to come to Waverly! In fact, he "coincidentally" was dis-
I met Derrick in Owego at the County Fair where he and his charged with just enough travel time to make it to SRAC for
boys worked with five bears in a live show that simply our event. (Strangely, none of you who attended the shows
amazed me. After that show I asked Frederick the youngest could have noticed simply because as he and the boys re-
son who stayed out with his bear "Indian" after the show to lated to me that you can never show weakness with bears
ask his father to come out to talk with me. A short time later that are actually predators...)
Derrick in his "Grizzly Adams" attire and mountain man
beard appeared and we discussed my idea of bringing the Even with Derrick sick and everything rushed to get setup
show to downtown Waverly later that summer...He told me that day - it was a great community event that was well at-
that he would get back to me about it, and as I road home tended and was an incredible feat to say the least for even
with Susan and her daughter, Jessica... they both laughed getting a live bear show in downtown Waverly! To see the
at my idea and picked that I was a dreamer, etc...We still slide show from the event go to http://www.sracenter.org/
laugh about that today... SRAC_Bears_Slideshow/

It was a few weeks later that Derrick and I were back in We actually packed three shows in just one afternoon to
touch on the phone and it was early evening after Derrick make enough $$ to break even, and Frederick laughed
had a long hard day in the sun performing for a fair some- when he told me that the bears were totally confused at do-
where in upstate NY. As I recall - we chatted for a long time ing three back to back shows like we did - and that before
about SRAC, Indians and Bears, and the business side of each new show the bears would look at them as if to say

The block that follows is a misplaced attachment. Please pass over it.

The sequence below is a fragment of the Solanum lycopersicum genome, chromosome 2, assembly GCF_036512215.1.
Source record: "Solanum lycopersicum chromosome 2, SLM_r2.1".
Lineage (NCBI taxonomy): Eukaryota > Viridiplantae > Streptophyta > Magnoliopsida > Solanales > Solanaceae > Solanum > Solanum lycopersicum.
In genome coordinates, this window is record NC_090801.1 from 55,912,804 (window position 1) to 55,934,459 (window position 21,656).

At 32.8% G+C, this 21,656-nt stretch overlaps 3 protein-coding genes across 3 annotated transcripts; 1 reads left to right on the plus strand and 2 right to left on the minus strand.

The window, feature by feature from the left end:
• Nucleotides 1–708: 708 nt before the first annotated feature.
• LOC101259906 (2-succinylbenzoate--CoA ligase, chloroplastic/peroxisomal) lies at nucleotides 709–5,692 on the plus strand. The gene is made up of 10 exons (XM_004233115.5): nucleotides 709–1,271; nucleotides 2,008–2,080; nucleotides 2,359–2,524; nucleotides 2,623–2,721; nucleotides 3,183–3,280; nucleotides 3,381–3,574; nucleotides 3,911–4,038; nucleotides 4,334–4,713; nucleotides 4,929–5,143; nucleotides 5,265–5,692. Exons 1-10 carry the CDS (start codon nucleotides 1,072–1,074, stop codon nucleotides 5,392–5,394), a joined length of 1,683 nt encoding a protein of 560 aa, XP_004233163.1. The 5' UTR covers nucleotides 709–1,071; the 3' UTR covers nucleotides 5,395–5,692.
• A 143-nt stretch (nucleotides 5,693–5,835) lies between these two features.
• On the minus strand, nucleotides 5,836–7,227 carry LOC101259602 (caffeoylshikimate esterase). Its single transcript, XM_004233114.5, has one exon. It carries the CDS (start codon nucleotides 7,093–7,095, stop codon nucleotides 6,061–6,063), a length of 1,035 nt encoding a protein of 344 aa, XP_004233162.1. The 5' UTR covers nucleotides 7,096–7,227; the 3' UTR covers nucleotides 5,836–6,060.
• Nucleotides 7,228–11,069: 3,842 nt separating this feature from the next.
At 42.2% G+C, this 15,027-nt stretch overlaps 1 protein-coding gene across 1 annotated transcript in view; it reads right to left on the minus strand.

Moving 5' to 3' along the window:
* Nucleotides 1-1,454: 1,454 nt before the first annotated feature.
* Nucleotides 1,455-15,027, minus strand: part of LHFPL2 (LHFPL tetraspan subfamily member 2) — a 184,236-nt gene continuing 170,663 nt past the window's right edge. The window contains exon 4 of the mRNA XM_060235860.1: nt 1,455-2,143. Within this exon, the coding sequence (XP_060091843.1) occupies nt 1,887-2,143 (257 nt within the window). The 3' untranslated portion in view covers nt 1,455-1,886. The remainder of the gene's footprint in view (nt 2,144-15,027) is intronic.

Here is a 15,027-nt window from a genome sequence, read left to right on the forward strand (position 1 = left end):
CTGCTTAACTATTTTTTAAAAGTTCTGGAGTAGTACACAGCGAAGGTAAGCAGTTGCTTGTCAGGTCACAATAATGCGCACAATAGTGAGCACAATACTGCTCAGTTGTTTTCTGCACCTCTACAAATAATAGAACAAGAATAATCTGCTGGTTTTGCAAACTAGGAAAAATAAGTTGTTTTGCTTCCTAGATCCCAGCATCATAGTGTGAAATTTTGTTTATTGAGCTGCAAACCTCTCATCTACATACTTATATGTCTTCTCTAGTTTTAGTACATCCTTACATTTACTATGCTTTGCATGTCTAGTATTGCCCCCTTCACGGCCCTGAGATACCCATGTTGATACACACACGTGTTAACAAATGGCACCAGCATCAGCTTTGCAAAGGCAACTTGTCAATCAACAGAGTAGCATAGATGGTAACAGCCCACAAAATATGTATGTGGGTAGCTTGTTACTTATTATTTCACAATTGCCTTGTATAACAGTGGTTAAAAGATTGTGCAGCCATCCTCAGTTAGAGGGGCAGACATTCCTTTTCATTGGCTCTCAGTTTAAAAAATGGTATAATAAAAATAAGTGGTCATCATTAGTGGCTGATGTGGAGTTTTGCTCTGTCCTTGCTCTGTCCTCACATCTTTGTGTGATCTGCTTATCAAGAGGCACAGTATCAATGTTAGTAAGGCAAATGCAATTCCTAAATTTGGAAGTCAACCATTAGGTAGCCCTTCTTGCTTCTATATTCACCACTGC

getting them to perform in downtown Waverly. The sticking (Continued on page 10)

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Page 10 THE SRAC JOURNAL Volume 6, Issue 2

The Phone Call cont.


me about not showing weakness in front of a predator, and
then he related a story about Pam's chimps and how he had
limped on a bad ankle once in front of them only to have one
take him out at the knees "like a football player" and have
the rest jump on him and start wrenching on that bad an-
kle....When I asked him how he got them off, he just laughed
and said his sister Pam took care of them...that she loved
them as if they were her children, but she had several belts
in many types of martial arts, and that she kept her role as
the matriarch with her chimps at all times.

Derrick and Frederick chimed in their deep respect for their


aunt Pam who today still trains her chimps - some of whom
she has had their whole lives...over forty years. Derrick went
on to talk about how Pam in adulthood had even taken care
of two rather large fellows in New Orleans one night when
"weren't we just out there?" as they took them back out to they had tried to push her little brother Derrick around.
start again!
As I said before, I had received a phone call that has made
After the day was over and as Derrick Jr. and Frederick me think about all of these things - not least of all what the
loaded tons of donated dog biscuits, fruits and vegetables "successful person" (type A from above) would have called
and breads into their truck along with the bears and all of "a loss" for both the Rosaire's Bears and the SRAC bottom
their stage equipment - Derrick and I chatted about their line for the event that took place last August...but for those
next stop - one that Derrick and the boys were very excited of us that value B.) the art of being true to yourself, following